Conflicts come in different forms. The two main categories are internal (character versus self) and external (character versus an outside force).
The main conflicts in this book are external. First of all, there is character vs. technology. Matt’s biggest problem is that he is a clone, and was created through technology instead of the natural way. This leads to the second biggest conflict, character vs. society. Society frowns on clones, and so Matt is hidden until he is 6 years old and then treated like an animal when he is found. Clones aren’t considered people. They refer to him as “it” instead of using “he” like a human. Matt does not really understand the meaning of the word “clone” and does not know why people treat him badly.
There are internal conflicts too, as Matt faces confusion, uncertainty and fear when he learns who he is, and then faces the need to escape.
As the book continues, Matt faces other conflicts. He has a character vs. character conflict with El Patron throughout the book, as well as other characters and The Keepers and others who victimize him.
There isn't only a single conflict in The House of the Scorpion. There are several conflicts that focus on Matt, and each of those conflicts are all related to the fact that Matt is a clone. That's bad because clones aren't considered real people. They are essentially a subgroup of humans. In Matt's case, his entire reason for existing is to be a spare body parts carrier for El Patron. Matt suffers as a clone. He isn't treated well by most people in the book.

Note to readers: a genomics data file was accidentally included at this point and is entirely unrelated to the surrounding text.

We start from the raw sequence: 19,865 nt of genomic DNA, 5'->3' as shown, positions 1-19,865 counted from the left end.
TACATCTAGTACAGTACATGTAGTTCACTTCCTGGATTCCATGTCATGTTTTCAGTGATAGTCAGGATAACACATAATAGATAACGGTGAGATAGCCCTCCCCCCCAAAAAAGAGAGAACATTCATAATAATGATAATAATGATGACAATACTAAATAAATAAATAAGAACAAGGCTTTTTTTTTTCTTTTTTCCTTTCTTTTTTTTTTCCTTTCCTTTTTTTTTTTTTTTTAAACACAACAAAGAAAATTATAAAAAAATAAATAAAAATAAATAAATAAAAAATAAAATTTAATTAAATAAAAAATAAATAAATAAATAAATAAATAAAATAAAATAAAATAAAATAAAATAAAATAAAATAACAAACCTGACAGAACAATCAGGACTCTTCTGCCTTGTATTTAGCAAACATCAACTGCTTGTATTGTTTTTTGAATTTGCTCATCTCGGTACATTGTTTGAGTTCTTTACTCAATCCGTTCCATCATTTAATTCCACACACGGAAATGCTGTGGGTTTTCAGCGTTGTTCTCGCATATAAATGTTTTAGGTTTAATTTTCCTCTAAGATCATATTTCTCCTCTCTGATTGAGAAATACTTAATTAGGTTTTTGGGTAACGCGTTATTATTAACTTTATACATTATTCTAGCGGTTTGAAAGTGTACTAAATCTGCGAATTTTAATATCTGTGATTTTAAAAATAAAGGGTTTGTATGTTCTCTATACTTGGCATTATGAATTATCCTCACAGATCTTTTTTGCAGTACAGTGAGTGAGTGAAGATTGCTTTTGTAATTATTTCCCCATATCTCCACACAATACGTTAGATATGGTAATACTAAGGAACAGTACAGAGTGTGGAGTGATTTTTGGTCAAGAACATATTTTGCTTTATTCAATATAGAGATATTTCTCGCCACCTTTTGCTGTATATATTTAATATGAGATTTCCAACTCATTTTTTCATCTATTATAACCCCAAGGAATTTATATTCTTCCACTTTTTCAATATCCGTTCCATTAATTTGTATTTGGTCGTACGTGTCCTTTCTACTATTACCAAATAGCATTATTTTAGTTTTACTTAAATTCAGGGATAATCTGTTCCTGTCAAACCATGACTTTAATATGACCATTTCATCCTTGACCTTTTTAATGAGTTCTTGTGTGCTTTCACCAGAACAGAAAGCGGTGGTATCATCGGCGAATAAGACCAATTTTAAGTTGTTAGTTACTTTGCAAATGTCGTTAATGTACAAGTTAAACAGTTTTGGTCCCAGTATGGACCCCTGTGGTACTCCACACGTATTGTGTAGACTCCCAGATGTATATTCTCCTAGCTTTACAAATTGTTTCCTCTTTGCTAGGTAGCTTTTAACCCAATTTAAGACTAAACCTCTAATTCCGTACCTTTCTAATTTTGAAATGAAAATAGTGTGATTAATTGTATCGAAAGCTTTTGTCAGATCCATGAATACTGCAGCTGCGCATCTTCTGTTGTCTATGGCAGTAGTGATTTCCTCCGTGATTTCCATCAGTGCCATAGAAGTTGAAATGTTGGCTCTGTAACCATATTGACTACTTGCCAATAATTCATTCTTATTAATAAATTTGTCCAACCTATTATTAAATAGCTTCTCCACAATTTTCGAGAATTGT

The servants went back to ignoring him. The Alacráns treated him like something Furball had coughed up on the carpet.
Additionally, Matt's clone identity is a big internal conflict of his. He knows that he is the exact genetic duplicate of a ruthless dictator and drug lord. Matt fears that he could become exactly like El Patron. Matt struggles to forge his own identity over the course of the novel as well as fearing that being a clone will be his undoing.
He wasn't a clone! He couldn't be! Somehow, somewhere a mistake had been made . . . Was he going to end up strapped to a bed, screaming until he ran out of air?
Eventually, Matt is driven to escape from Opium, and that allows his external conflict with his abusers to essentially end, but his internal clone conflict will always be there. Additionally, the book ends on the hopeful note of Matt returning to Opium as the new ruler; however, that introduces a whole new conflict inside of Matt. What kind of ruler will he be? Will he be able to undo what El Patron has put into place.